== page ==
Supporters of four-day Tests could feel gratified, even if nobody else was, when the opening day of the second Test was abandoned without a ball bowled. England’s inaugural Test against Ireland at Lord’s next July is scheduled to be England’s first four-day Test, but this one against India is now a four-dayer in effect. The shorter the game, the more superfluous a second spinner becomes as the pitch has less scope to wear and tear, though these hours of play have been extended by half an hour (to 6.30pm), and the number of overs from 90 to 98.

And as the captains never came close to tossing, both England and India can revise their teams to suit conditions – and any chance Moeen Ali had of playing instead of Chris Woakes has receded further. Likewise, on a pitch that will be damp after a day under covers, India are less likely to play a left-arm spinner. Bowling first, especially under cloud-cover, with the four pace bowlers they had at Edgbaston, would be India’s quickest way back into this series against an England side containing the debutant Ollie Pope at number four.  Guardian writes that it  is a shame this is not England’s 1000th Test but their 1001st. MCC do these celebrations rather well; at any rate, if the ceremony had been at Lord’s, they would have amounted to more than the presentation of two plaques before the start, as at Edgbaston.

A parade of former England Test players, or at least of the former captains, would have been some compensation for the full house that endured a day of rain. It was the first washed-out Test day at Lord’s since 2001 and left MCC to refund about £2million worth of match-day tickets. Rain insurance will cover the cost of refunds, and the bars were busy all day, so the financial loss will be relatively small.  Strangely, the England player who had the best day may have been the one who was dropped for Lord’s, Dawid Malan.  He has lost his Test place, but he has yet to play for England in his most successful format of 50 overs – and there is a possibility that England will have one or even two vacancies in their ODI team for the World Cup.  So as one door closes, another opens, and it is possible that England’s World Cup squad – even their team – could contain two Middlesex left-handed batsmen in the captain, Eoin Morgan, and Malan.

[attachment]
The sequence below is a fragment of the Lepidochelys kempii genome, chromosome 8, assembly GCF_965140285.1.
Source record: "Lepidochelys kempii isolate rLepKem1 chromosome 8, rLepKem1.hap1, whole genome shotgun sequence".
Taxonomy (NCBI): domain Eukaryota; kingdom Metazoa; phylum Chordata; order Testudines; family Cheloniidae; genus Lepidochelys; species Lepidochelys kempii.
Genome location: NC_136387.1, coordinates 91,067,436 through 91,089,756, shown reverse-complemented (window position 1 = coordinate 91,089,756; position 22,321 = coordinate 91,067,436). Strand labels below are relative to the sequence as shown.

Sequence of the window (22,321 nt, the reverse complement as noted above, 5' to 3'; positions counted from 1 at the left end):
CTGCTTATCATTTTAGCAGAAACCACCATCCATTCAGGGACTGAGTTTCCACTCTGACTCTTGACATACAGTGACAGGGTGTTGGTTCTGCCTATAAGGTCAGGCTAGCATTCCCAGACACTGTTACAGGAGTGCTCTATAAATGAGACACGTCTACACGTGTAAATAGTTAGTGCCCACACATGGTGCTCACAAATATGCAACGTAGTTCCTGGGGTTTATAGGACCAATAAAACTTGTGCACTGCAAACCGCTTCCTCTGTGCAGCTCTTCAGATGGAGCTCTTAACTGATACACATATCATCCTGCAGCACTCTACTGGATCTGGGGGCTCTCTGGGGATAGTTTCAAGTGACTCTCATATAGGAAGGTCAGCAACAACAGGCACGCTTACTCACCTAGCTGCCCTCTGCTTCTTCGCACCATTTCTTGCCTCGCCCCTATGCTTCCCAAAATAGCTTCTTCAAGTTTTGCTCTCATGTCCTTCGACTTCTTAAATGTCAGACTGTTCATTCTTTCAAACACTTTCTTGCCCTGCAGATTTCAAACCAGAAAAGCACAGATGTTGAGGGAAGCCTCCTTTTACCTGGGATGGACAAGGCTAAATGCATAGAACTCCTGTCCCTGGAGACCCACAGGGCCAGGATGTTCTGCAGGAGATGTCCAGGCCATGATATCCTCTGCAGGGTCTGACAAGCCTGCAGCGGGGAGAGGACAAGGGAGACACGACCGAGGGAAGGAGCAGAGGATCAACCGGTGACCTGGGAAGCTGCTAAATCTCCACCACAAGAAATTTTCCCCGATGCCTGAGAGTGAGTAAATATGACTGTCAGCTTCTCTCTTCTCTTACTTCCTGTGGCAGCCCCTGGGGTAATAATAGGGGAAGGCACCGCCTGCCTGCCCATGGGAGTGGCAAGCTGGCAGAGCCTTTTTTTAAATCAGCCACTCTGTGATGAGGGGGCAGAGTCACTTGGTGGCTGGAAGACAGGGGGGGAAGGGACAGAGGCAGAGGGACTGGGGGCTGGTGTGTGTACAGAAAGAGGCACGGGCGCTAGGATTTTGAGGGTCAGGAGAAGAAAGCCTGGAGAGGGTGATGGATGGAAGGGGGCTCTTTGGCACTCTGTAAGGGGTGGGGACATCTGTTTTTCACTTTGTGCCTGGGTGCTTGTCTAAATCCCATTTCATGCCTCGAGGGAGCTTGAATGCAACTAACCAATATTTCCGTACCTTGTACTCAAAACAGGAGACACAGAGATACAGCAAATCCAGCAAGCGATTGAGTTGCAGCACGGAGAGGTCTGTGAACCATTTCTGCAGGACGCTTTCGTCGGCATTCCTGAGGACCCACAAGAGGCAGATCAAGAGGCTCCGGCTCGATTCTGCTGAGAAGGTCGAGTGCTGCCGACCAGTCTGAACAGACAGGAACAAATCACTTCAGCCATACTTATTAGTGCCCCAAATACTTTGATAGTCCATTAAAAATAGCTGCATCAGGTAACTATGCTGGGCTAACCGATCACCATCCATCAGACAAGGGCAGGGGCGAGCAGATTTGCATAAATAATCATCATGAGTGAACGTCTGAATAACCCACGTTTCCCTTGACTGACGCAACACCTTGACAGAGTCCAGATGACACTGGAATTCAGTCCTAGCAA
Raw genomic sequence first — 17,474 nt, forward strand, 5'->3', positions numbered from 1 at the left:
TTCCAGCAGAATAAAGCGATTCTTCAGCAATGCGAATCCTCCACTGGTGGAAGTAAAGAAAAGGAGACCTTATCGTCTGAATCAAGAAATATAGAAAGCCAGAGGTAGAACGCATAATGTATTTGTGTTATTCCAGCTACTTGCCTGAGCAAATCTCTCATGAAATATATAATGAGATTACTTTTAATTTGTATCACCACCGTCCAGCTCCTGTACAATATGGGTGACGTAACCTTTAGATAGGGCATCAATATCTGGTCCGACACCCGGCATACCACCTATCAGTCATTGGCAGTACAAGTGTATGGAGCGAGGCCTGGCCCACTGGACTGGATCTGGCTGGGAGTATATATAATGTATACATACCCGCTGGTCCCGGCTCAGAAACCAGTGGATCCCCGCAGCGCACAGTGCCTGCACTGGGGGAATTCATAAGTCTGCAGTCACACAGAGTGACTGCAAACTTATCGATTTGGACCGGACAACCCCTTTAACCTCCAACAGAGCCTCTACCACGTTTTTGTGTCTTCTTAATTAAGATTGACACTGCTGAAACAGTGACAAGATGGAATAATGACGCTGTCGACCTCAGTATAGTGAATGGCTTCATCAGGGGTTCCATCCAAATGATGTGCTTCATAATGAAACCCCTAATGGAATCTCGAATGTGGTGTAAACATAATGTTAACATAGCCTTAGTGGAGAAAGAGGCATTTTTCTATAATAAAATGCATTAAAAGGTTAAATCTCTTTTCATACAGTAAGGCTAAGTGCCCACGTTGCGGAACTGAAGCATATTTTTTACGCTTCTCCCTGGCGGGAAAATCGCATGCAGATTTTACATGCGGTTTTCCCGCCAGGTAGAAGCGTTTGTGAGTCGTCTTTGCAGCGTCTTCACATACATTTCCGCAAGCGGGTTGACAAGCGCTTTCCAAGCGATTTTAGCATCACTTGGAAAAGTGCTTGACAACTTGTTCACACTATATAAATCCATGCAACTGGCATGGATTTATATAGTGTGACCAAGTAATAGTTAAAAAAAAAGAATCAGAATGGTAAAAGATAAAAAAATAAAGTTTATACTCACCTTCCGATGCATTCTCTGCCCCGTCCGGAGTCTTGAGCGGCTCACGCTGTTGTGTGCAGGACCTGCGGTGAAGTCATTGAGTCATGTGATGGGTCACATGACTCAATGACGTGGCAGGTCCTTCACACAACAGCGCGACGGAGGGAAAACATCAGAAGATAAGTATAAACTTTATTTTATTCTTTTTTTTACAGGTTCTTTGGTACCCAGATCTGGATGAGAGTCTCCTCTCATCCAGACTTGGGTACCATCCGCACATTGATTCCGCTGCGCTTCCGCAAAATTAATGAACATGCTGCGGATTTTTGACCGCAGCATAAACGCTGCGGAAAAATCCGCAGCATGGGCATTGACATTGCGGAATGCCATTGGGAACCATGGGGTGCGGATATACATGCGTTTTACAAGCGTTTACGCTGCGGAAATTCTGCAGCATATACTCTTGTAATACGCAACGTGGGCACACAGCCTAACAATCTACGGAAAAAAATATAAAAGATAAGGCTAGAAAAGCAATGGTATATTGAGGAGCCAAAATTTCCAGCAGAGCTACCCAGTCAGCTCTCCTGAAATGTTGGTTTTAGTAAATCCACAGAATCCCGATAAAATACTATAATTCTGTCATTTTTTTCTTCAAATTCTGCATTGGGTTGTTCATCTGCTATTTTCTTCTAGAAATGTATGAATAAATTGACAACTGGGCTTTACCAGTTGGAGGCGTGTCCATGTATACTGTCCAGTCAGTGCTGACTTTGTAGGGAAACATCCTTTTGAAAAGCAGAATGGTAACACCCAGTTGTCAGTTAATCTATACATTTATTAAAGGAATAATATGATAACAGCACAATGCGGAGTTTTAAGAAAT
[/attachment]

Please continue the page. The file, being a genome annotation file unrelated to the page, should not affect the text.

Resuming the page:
Lord’s experienced its first washout of a day of Test match cricket play since 2001 on Thursday leaving the MCC to refund around £2m worth of matchday tickets. Rain insurance will cover the cost of refunds - Both captains will name their teams on Friday and the weather may well have changed their plans. The damp conditions will probably persuade England to play one spinner in Adil Rashid leaving Chris Woakes clear to resume his Test career after injury in place of the absent Ben Stokes. India are likely to drop opener Shikhar Dhawan and replace him with Cheteshwar Pujara, who will bat at three. KL Rahul will move up to open with Murali Vijay.

Vividly remember that summer tour in June 1986 when Kapil Dev led us to a victory in the 1st Test at Lords.   It was India’s first  Test victory at Lord's and only their second in 33 Tests in England. It started well for England – RT Robinson got out to Maninder making 35 with score at 66; Gooch made 114 and Pringle 63 as England were all out for 294. Chetan Sharma took 5/64; Roger Binny 55/3 – while Kapil dev who bowled so well ended up 1/67. India replied strongly with Mohinder 69, Dilip Vengsarkar 126 – totalling 341. In the 2nd innings England were shot out for 180 – Kapil taking 4 and Maninder Singh 3. The target of 134 was achieved losing 5 wickets.  Kapil was the Man of the match – a good match for Chetan Sharma, who is otherwise remembered for that one delivery at Sharjah to Minadad.

With regards – S. Sampathkumar
10th Aug 2018.